Honesty… from the Other Side of the Counter
Dealing with customers can be an uphill battle for a technician in the automotive trade. It wouldn’t be so bad if it wasn’t for the underlining mistrust brought on by the “bad” reputation the automotive trade has always been trademarked with. As a technician I’m always wondering if I’ll have to defend my career choice with the next turn of my wrenches.
To be put into the same category as some of those crooks and
unscrupulous people that end up on the 6 o’clock news is just appalling,
but some people view the auto repair business that way. As bad as it
gets sometimes, I still wouldn’t have a problem defending my chosen
trade, it’s my job… it’s what I do.
Like it or not, when the TV news wants to expose a criminal or
politician in some business scandal they go at them with every
microphone and camera they have. It has its advantages for the station, ratings mostly, but they do a great job of uncovering those unscrupulous individuals in our society.
Granted, there are few politicians I wouldn’t want to be left in the same room with, and probably just as many auto repair shops that I wouldn’t even think about taking my kids tricycle to. At least I know about of them, but what about some of these lunatics that walk through the lobby door? Who’s checking up on them?
They say; it’s the customer who should be on their toes when they come to a repair shop? I’m not so sure I agree with that. I kind of think it’s the shop that needs to be careful. As a shop owner/technician, honesty in your deliberation with the customer is essential, but this honesty thing goes both ways, you know? The customer has to be trustworthy enough to tell me the facts without exaggerations or false claims.
After all the years I’ve been around this business, finding and retaining customers isn’t such a problem. I still get a lot of new customers coming through the door every day. One thing is for certain though; a new customer should always be on guard when they come through the front door the first time, whether they were a referral or not.
Not that I expect the customer to know the correct answers when they come in for car repair, but at the same time, I don’t want them to try to take advantage of the situation. Let’s face it, I don’t know them, and they don’t know me. As a shop owner I’m apprehensive, probably as much on guard as the customer should be. Then I ask myself, how honest is that person standing on the other side of the counter?
Like these situations:
The front door opens, “Hi, how can I help you?” I’ll ask.
“I was in an accident about a year ago. I broke my turn signal lever off and I don’t have the money to fix it. So I’m going to claim it on my insurance, I just need you to write it up to say it was accident related,” says the customer.
I’ve even had people watch and see when their car was pulled out of the shop and into the front parking area waiting for pickup, and when nobody is looking they take out their extra key and drive off. (In my state, you can’t steal your own car… I have to take them to small claims court to even think about getting my money out of them… yea, good luck with that.) Or the guy who tells me his old Corvette has been in storage for years. He doesn’t want any service, all he really wants is an invoice dated back to the time he put it into storage, so he doesn’t have to pay the extra fees for his expired tags.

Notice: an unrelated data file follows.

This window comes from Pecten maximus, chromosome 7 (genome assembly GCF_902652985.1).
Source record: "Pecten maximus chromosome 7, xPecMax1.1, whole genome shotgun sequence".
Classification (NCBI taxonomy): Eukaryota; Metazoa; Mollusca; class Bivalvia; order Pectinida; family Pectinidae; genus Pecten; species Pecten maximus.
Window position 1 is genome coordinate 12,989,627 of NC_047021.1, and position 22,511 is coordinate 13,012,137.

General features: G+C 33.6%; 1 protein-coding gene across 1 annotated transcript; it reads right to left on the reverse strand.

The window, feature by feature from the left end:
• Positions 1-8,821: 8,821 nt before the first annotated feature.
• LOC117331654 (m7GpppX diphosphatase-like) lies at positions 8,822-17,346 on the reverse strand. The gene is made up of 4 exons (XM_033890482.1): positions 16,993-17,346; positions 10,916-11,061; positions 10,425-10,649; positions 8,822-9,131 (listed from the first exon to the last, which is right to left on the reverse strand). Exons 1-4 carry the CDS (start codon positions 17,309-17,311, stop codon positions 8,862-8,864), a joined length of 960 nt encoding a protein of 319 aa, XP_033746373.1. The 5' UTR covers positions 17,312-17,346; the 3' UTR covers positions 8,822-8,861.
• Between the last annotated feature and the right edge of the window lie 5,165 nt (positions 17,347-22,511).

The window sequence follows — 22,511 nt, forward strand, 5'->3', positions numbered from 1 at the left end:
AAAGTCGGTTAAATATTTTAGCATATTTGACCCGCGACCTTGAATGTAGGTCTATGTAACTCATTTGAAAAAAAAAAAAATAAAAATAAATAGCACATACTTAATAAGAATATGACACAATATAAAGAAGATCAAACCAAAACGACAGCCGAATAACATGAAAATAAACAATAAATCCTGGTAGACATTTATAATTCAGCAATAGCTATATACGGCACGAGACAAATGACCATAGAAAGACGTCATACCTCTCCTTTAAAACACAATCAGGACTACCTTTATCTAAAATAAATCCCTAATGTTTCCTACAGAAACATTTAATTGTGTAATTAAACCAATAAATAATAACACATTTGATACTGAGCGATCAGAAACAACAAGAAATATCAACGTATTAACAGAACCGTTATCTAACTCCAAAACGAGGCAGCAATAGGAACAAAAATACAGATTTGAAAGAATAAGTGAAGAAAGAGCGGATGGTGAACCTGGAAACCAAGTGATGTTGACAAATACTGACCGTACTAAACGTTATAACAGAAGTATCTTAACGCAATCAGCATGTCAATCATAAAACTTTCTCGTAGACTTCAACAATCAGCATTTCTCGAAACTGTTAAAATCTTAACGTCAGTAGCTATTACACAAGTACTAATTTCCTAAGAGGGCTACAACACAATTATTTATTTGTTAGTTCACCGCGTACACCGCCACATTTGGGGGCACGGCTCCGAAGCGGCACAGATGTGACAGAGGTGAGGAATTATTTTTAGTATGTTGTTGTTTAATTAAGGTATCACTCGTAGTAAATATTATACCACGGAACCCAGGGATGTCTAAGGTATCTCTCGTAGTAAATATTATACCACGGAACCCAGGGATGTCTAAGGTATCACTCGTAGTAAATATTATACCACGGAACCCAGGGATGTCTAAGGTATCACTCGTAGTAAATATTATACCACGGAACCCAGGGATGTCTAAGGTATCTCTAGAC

People have asked me if I would turn the miles back on their cars. Oh, please, really? Yes, really, they actually had the nerve to ask me that? There’s no doubt some of these bent wrenches out there have a dishonest streak a mile long. It’s just poor judgment on their part to even SUGGEST some of the things I have heard over the years. I could go on with some of the things I’ve seen or heard from the wacky world out there, but I’m sure you’ve got more of your own.
Anyway, when you have a chance to stop and think about it, it’s pretty funny. I’ll listen to their stories, and then laugh while pointing towards the front door, usually followed up with, “Now, get out of here”.
You know, someday those TV news spots need to do a story on people like this. Hey, I’d watch! I’ve seen enough politicians and auto shops get the third degree, why not a little of it coming from the other direction for a change. I’m not saying stop jumping down the throats of those bad shops and political figures. Absolutely not, I’m sure some of them deserved it, but let’s see one of those “microphone in the face” interviews with some of these ditch dodgers of the open highway that drift through the lobby doors.
“Buyer Beware.” Needs to be updated or at least changed to fit my front office encounters. I’d like to change it to: “Beware of the Buyer.” Now that’s more appropriate.
My customers may pay my salary and keep my doors open, but I draw the line at dishonest people. I’ve got a job to do, and I want to do it with honesty and integrity. Some of these people have no scruples at all, and I really don’t need that kind of work.
I’d like to think I won’t run across another potential customer like the ones I described. But, you know, they’re out there, dishonest, untrustworthy or just flat out criminally minded. I’ll keep my eye out for them, believe me, I’m watching.
The way I see it, if I could change one thing in this world, it would be to add a little more honesty and integrity back into our society.
Maybe some of those old fashion values that our grandparents always reminded us about, and it wouldn’t hurt to show a little more of that honesty... from the other side of the counter.